Iran General News David Miliband 'queries' Barack Obama's Iran policy

David Miliband ‘queries’ Barack Obama’s Iran policy

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ImageThe Times: David Miliband has raised questions over Barack Obama’s policy on Iran, which officials in Washington and Europe fear threatens to undermine the tough stance adopted by the West towards Tehran over recent years.

The Times

Tom Baldwin, Washington, and Richard Beeston, Foreign Editor

ImageDavid Miliband has raised questions over Barack Obama’s policy on Iran, which officials in Washington and Europe fear threatens to undermine the tough stance adopted by the West towards Tehran over recent years.

The Foreign Secretary, on his visit to the US this week, has held talks with all three presidential campaigns, including those of Hillary Clinton and John McCain.

But when he met Mr Obama’s team of foreign policy advisers on Wednesday, Mr Miliband is understood to have queried the presumptive Democratic nominee’s declared willingness to meet leaders from rogue states such as Iran.

They also discussed trade — with Mr Obama advisers saying that they still intended to renegotiate deals such as Nafta — and how much European support there would be for a US military surge in Afghanistan.

British intelligence chiefs are understood to have identified Iranian nuclear proliferation as the second greatest security threat, behind Islamic terrorism but ahead of renewed aggression from Russia.

There is also deep concern about Iran’s support for Iraqi Shia militias or terrorist groups such as Hamas and Hezbollah. “The role of Iran as a source of instability in the region is undoubtedly a concern,” Mr Miliband said this week. “No one can watch armed militias coming on to the streets in defiance of UN resolutions with equanimity.”

Exact accounts of the conversation with Mr Obama differ and there is certainly acute anxiety on the part of the British not to be seen as stoking political controversy in America’s presidential elections. In the past week Mr McCain has repeatedly hammered Mr Obama for what he claims is a “naive” commitment to hold direct talks with foreign dictators.

In a televised debate last summer, Mr Obama was asked if he would be willing to meet the leaders of countries such as Iran and Cuba without preconditions during his first year in office. He replied: “I would.” But this week he appeared to pull back, saying he would still be willing to meet Iranian leaders but not before what he described as “preparations” — and not necessarily with President Ahmadinejad.

Nevertheless, Mr Obama says that “tough but engaged diplomacy” — of the type carried out by President Kennedy or President Reagan with the Soviet Union — would represent “a different approach, a different philosophy” to the “failed Iran policy” of the current administration.

Mr Miliband, in a press conference with US Secretary of State Condoleezza Rice, reiterated Britain’s support for the united front on Iran adopted by the US and its European allies, which he believes is beginning to pay dividends. “Our position, jointly, has always been that as long as Iran exercises responsibilities, then it will be able to forge a more productive and positive relationship with the international community,” Mr Miliband said.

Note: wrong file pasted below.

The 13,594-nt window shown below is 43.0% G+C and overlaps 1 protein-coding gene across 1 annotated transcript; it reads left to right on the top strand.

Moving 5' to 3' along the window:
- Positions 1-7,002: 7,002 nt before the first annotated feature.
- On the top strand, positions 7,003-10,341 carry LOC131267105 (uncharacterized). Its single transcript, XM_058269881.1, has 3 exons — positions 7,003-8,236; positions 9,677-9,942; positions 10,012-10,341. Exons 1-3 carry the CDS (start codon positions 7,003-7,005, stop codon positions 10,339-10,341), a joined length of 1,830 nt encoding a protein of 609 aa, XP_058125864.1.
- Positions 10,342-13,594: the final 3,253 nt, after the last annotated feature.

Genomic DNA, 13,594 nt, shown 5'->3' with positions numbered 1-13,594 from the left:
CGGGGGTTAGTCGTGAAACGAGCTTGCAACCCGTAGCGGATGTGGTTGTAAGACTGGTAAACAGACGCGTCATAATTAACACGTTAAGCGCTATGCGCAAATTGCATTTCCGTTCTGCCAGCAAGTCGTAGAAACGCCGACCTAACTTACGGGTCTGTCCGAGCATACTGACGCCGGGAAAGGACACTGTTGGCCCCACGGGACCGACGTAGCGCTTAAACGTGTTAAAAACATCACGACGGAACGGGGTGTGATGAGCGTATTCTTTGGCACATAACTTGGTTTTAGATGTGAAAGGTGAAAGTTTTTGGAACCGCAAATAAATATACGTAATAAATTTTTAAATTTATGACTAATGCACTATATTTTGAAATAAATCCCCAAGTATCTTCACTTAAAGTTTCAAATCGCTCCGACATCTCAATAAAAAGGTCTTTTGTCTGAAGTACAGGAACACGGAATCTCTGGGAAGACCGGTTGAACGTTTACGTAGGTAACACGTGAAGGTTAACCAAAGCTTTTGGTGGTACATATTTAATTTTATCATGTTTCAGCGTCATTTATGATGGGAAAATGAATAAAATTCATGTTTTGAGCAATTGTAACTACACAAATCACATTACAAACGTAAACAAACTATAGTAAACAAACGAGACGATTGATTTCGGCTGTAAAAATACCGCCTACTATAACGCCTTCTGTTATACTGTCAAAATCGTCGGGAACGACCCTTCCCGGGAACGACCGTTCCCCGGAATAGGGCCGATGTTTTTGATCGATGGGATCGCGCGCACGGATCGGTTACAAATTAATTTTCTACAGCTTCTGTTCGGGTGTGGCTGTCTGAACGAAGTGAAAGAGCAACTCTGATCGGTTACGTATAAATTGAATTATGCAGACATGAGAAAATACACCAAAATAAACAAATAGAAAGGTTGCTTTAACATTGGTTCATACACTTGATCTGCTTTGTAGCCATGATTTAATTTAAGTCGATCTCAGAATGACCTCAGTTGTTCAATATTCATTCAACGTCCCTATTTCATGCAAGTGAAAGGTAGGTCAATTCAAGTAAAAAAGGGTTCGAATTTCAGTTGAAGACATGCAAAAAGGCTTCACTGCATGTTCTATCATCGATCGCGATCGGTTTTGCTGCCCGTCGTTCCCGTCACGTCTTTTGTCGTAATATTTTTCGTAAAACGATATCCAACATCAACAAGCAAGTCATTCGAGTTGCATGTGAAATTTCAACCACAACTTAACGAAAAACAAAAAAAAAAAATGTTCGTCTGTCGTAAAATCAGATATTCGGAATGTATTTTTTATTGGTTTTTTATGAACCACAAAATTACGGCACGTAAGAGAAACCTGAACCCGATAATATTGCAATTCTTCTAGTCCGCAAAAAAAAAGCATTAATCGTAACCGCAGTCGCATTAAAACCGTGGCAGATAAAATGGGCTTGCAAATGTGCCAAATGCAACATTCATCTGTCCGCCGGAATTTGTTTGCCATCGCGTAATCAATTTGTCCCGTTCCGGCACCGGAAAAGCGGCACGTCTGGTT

An aide later told The Times that the Foreign Secretary was being very careful to avoid direct criticism of any presidential candidate’s positions. But the same source added: “We know Obama wants to engage more, but we don’t know what route he will take or what he means by ‘no pre-conditions’. It has not unravelled yet and, when it does, we will be able to see where it converges or conflicts with what we’re doing.”

A Foreign Office spokesman later said: “I just want to stress that David Miliband is not confused about Obama’s policy. It would be quite wrong to say that.”

Mr McCain’s foreign policy chief, Randy Scheunemann, would not comment on his own meetings with Mr Miliband. But he said: “Obama’s position is obviously different to that of Britain and France. Otherwise Prime Minister Brown and President Sarkozy would have already met the President of Iran without conditions.

Although Britain — unlike the US — maintains diplomatic relations with Iran, the West has been more or less united in seeking to isolate the Iranian leadership. The US, Britain, France and to some extent Germany have pressed for tighter sanctions against Iran, including measures directed against the country’s ruling elite, for failing to comply with UN resolutions calling for a halt to its uranium enrichment programme.

British intelligence chiefs are understood to have identified Iranian nuclear proliferation as the second greatest security threat, behind Islamic terrorism but ahead of renewed aggression from Russia.

There is also deep concern about Iran’s support for Iraqi Shia militias or terrorist groups such as Hamas and Hezbollah.

“The role of Iran as a source of instability in the region is undoubtedly a concern,” Mr Miliband said this week. “No one can watch armed militias coming on to the streets in defiance of UN resolutions with equanimity.”

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